• Additionally, Numpy is required for data processing.
  • You finally need keras-vis for generating the visualizations.

With this latter requirement, there is a catch: pip install keras-vis doesn’t work, as it will not install the most recent version – which is a version that doesn’t work with the most recent versions of Tensorflow/Keras.

Instead, you’ll need to install keras-vis a little bit differently, like this:

pip install https://github.com/raghakot/keras-vis/archive/master.zip

When doing so, version 0.5.0 will be installed, which is – as of November 2019 – the most recent version:

>pip install https://github.com/raghakot/keras-vis/archive/master.zip
Collecting https://github.com/raghakot/keras-vis/archive/master.zip
  Downloading https://github.com/raghakot/keras-vis/archive/master.zip
     \ 58.1MB 819kB/s
Building wheels for collected packages: keras-vis
  Building wheel for keras-vis (setup.py) ... done
Successfully built keras-vis
Installing collected packages: keras-vis
Successfully installed keras-vis-0.5.0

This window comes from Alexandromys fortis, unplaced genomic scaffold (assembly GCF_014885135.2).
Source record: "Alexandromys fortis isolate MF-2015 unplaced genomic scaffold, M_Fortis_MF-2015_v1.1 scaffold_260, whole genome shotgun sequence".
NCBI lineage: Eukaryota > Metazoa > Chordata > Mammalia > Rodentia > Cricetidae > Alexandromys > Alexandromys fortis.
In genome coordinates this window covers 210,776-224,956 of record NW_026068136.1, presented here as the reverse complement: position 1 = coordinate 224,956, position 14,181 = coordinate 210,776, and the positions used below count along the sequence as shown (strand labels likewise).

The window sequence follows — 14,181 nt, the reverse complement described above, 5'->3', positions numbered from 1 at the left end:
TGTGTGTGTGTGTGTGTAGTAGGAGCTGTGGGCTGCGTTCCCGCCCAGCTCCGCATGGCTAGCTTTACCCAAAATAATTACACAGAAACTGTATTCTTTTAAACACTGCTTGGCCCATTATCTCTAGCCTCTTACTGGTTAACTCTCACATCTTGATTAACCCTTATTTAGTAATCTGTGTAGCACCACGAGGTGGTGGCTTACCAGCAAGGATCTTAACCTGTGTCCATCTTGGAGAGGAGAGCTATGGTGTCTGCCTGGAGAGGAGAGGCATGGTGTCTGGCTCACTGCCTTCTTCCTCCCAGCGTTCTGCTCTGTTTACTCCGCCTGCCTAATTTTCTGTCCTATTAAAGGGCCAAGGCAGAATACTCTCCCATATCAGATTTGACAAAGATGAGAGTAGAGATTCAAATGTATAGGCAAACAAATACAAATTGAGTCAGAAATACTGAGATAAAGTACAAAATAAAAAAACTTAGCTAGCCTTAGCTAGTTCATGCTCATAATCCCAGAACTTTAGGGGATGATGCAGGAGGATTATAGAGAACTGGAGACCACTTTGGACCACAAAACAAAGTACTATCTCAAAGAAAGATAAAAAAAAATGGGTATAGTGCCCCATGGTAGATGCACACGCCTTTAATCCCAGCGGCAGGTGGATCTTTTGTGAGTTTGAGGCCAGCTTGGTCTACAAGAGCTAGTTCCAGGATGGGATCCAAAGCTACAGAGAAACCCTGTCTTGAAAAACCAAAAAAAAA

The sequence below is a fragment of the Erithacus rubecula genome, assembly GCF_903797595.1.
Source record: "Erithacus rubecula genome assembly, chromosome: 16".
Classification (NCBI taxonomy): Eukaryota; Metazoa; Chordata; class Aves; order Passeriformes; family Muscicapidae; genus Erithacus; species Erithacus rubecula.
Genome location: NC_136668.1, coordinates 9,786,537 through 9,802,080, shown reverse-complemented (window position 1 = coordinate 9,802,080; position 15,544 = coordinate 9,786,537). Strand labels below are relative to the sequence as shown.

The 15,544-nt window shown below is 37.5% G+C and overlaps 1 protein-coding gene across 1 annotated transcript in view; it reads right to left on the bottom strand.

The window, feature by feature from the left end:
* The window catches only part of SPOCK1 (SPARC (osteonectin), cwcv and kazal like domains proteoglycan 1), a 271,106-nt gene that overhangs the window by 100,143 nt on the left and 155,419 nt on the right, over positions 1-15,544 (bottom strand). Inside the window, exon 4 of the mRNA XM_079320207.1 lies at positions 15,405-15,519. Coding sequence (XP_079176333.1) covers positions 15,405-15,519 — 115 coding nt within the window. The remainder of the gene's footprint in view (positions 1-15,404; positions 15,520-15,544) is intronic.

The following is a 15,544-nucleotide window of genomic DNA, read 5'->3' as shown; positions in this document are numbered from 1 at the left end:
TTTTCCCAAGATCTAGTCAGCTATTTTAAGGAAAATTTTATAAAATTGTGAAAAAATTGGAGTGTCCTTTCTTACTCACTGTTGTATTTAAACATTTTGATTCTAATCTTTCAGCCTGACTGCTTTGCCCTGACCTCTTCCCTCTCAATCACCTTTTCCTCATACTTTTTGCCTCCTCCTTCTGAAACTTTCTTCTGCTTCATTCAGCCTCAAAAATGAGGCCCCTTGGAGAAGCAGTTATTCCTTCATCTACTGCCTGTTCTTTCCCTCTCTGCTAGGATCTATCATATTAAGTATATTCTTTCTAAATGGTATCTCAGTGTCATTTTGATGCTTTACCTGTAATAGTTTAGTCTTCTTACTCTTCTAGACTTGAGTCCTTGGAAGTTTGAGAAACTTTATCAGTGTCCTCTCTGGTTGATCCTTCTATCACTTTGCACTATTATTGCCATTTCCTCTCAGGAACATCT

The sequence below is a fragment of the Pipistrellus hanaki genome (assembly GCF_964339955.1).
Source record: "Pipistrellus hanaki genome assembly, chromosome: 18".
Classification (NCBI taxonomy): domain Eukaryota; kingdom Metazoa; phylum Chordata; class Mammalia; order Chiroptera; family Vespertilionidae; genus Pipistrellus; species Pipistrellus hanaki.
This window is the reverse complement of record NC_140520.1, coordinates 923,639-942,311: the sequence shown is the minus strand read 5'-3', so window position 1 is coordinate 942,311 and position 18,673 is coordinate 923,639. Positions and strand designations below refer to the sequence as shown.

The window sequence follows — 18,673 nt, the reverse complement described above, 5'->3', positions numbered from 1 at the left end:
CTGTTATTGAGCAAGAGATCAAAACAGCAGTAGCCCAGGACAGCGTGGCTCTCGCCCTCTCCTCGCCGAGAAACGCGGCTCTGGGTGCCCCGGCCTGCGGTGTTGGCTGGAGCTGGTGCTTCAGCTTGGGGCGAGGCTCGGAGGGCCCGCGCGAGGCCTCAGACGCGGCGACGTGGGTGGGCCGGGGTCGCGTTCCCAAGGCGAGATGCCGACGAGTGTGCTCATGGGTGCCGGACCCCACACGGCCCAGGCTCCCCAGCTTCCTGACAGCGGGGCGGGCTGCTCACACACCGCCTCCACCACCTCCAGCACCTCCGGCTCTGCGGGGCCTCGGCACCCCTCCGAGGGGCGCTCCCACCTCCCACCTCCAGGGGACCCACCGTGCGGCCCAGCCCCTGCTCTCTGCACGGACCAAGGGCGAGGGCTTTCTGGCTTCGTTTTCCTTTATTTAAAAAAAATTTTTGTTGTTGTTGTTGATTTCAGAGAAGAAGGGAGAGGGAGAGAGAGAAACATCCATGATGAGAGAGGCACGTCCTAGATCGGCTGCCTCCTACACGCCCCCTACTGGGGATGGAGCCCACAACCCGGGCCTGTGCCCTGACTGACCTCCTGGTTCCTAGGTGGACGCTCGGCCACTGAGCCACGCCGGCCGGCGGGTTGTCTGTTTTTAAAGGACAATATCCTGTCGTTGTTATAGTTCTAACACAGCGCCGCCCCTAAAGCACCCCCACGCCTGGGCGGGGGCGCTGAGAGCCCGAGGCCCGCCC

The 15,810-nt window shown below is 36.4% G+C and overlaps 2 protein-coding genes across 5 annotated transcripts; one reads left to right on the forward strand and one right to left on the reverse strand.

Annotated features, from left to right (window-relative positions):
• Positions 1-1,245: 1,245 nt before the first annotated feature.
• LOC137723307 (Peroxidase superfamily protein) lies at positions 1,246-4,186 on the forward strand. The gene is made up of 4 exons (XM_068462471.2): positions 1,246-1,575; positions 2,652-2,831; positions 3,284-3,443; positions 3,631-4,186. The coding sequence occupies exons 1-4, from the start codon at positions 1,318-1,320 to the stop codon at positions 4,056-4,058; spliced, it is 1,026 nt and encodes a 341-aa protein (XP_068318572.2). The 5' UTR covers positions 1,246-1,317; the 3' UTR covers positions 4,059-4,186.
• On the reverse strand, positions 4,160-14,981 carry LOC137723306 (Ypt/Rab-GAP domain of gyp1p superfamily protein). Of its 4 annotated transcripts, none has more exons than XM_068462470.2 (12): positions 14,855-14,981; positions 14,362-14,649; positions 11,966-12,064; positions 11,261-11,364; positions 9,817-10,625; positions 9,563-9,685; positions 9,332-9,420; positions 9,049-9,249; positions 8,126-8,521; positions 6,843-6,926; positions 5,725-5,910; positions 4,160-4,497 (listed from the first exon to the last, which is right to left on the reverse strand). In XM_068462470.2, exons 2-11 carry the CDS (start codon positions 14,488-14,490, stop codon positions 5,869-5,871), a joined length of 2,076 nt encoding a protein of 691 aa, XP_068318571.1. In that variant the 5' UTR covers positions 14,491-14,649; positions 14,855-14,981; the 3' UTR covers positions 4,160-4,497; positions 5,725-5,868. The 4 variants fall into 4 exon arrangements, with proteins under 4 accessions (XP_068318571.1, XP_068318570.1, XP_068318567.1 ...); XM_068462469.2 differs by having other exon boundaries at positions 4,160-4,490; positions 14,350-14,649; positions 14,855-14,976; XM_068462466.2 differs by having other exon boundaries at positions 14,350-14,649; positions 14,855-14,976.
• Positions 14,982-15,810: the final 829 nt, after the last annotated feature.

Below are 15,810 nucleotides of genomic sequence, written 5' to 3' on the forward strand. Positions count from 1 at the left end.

Preferably, you run all requirements in an Anaconda environment, given isolation purposes with respect to other packages. However, using Anaconda is not mandatory to make it work.

Adding a Keras CNN

Now that you know what is necessary to train the model and generate the saliency map visualizations, it’s time to add a model.

We simply add the Keras CNN that we created in a different blog post.

For the sake of brevity, I’m not repeating the explanation about the architecture and code blocks here. If you wish to understand this in more detail, please feel free to click the link above and read the other blog post – where you’ll find all the details.

Your first step in the context of generating the saliency map visualizations will thus be to open up your Explorer, navigate to some folder, and create a file called e.g. saliency_maps_mnist.py. Next, you open your code editor, open up the file, and paste the Keras CNN we created before:

'''
  Visualizing how layers represent classes with keras-vis Saliency Maps.
'''

# =============================================
# Model to be visualized
# =============================================
import keras
from keras.datasets import mnist
from keras.models import Sequential
from keras.layers import Dense, Dropout, Flatten
from keras.layers import Conv2D, MaxPooling2D
from keras import backend as K
from keras import activations

# Model configuration
img_width, img_height = 28, 28
batch_size = 250
no_epochs = 25
no_classes = 10
validation_split = 0.2
verbosity = 1

# Load MNIST dataset
(input_train, target_train), (input_test, target_test) = mnist.load_data()

# Reshape data based on channels first / channels last strategy.
# This is dependent on whether you use TF, Theano or CNTK as backend.